On June 29, the Supreme Court held that the practice of race-based affirmative action in the admissions offices at Harvard and the University of North Carolina was unconstitutional.
Admissions offices—including Bowdoin’s—are no longer considered by the Court to have a sufficiently “compelling interest” in creating a diverse student body to allow distinctions based on race in decisions about acceptance.
In an email to the community, former President Clayton Rose expressed his disappointment with the decision and noted its dire implications for diversity and equity on campuses across the nation.
“[President-elect Safa Zaki and I] share the view that today’s decision undermines the essential work to create an educational environment and experience that prepares students for the diverse worlds of work and of informed political and social engagement,” Rose wrote.
We strongly oppose the Supreme Court’s elimination of race-based affirmative action and agree with Rose and Zaki that this ruling will hinder the College’s efforts to build a diverse student body. We urge the College to work within the confines of the law to forge a path forward in this new legal landscape.
Eliminating race-based affirmative action in admissions has historically had a substantial effect on student body demographics. After a ballot measure ended race-based affirmative action at the University of Michigan, the Black and Native American student populations decreased by 44 and 90 percent, respectively. A similar measure affecting the University of California (UC) system led to a more than 50 percent drop in “freshmen enrollees from underrepresented minority groups … at UC’s most selective campuses.”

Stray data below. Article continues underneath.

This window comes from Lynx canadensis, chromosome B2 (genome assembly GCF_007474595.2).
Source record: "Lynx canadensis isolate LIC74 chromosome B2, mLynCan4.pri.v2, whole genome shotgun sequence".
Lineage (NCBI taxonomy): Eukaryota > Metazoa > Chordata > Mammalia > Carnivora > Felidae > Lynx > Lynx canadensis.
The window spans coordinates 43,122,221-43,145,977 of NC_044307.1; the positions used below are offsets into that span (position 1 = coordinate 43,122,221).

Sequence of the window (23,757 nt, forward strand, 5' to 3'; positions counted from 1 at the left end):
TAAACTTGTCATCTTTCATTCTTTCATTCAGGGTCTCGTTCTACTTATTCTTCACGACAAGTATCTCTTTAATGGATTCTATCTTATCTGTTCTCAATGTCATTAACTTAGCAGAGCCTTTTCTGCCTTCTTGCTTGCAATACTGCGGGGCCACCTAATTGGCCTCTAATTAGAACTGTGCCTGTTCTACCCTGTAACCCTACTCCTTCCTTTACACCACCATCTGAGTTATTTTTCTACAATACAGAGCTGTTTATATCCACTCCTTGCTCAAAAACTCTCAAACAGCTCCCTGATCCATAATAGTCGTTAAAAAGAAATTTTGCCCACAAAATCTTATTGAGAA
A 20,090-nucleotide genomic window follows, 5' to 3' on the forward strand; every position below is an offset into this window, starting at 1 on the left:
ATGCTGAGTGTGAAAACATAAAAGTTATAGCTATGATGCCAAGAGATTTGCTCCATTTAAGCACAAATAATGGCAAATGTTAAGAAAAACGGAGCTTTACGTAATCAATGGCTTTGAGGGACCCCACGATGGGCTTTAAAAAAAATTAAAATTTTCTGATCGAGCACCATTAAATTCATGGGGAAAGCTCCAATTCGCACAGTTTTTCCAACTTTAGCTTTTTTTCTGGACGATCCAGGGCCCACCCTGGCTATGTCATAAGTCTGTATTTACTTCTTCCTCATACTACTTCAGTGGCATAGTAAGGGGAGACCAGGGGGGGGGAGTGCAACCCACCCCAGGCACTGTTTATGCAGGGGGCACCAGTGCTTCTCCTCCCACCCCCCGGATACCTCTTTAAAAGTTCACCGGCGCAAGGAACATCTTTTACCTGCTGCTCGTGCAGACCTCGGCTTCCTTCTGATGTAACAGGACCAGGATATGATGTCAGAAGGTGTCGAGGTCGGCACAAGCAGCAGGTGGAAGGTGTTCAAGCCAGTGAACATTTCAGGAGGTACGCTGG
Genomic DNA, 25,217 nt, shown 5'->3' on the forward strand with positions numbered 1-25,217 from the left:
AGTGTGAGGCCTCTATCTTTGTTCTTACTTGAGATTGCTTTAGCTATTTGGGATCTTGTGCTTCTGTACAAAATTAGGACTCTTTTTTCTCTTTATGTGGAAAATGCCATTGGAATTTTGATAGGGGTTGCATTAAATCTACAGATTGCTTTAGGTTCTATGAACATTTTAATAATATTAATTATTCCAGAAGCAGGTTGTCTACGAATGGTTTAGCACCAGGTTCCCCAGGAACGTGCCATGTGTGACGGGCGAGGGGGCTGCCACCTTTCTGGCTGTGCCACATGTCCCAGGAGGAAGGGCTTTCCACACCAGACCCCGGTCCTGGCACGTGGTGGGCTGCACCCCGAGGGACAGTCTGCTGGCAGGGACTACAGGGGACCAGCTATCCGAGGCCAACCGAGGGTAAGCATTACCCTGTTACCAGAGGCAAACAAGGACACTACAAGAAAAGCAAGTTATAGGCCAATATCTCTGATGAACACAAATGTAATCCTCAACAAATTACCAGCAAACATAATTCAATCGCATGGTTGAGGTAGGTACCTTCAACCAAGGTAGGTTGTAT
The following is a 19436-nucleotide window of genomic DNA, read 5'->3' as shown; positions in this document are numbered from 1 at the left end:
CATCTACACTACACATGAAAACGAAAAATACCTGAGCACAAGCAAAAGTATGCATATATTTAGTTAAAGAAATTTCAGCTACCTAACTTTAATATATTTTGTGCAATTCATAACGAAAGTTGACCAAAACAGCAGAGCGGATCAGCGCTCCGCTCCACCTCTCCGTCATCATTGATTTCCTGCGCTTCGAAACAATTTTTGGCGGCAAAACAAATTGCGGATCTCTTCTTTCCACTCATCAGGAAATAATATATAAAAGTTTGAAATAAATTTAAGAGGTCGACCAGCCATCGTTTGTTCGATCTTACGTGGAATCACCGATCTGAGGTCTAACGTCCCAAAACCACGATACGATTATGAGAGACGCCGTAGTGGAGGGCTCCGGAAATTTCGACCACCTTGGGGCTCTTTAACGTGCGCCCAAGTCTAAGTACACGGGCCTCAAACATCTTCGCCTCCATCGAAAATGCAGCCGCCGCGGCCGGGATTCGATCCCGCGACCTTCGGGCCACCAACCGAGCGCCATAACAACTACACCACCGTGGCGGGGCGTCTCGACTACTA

The Court’s ruling is particularly influential at more selective colleges and universities, such as Bowdoin, where the acceptance rate was just 7.7 percent for the Class of 2027. At these institutions, decreases in diversity without race-based affirmative action have measured as large as 40 percent.
As of fall 2022, students of color comprised just over 33 percent of Bowdoin’s student body. The end of race-based affirmative action leads us to fear for the future of racial representation at Bowdoin.
We believe Bowdoin has a responsibility to prioritize creating opportunities for people of color. As a liberal arts institution, Bowdoin is committed to providing students with a well-rounded education—crucial to this education is diversity of thought, which is fostered by racial diversity. We fear that the Court’s decision has jeopardized these ends.
Chief Justice John Roberts’s majority opinion leaves open the possibility that colleges could consider adding supplemental essays to their application that ask students to reflect on their demographic backgrounds. However, this is an imperfect solution that places an unfair burden on students of color to divulge their marginalization in a way they may find uncomfortable or even traumatizing.
We wish we had the answers, and we understand that the College is struggling for answers, too. In the wake of a ruling that we feel undermines the principles of a liberal arts education, we hope the College works toward becoming a more diverse, equitable and vibrant place where students of all backgrounds and identities can not just exist, but thrive.
This editorial represents the majority opinion of the Editorial Board, which is composed of Andrew Cohen, Sara Coughlin, Emma Kilbride, Aleena Nasruddin, Talia Traskos-Hart, Sam Pausman and Juliana Vandermark.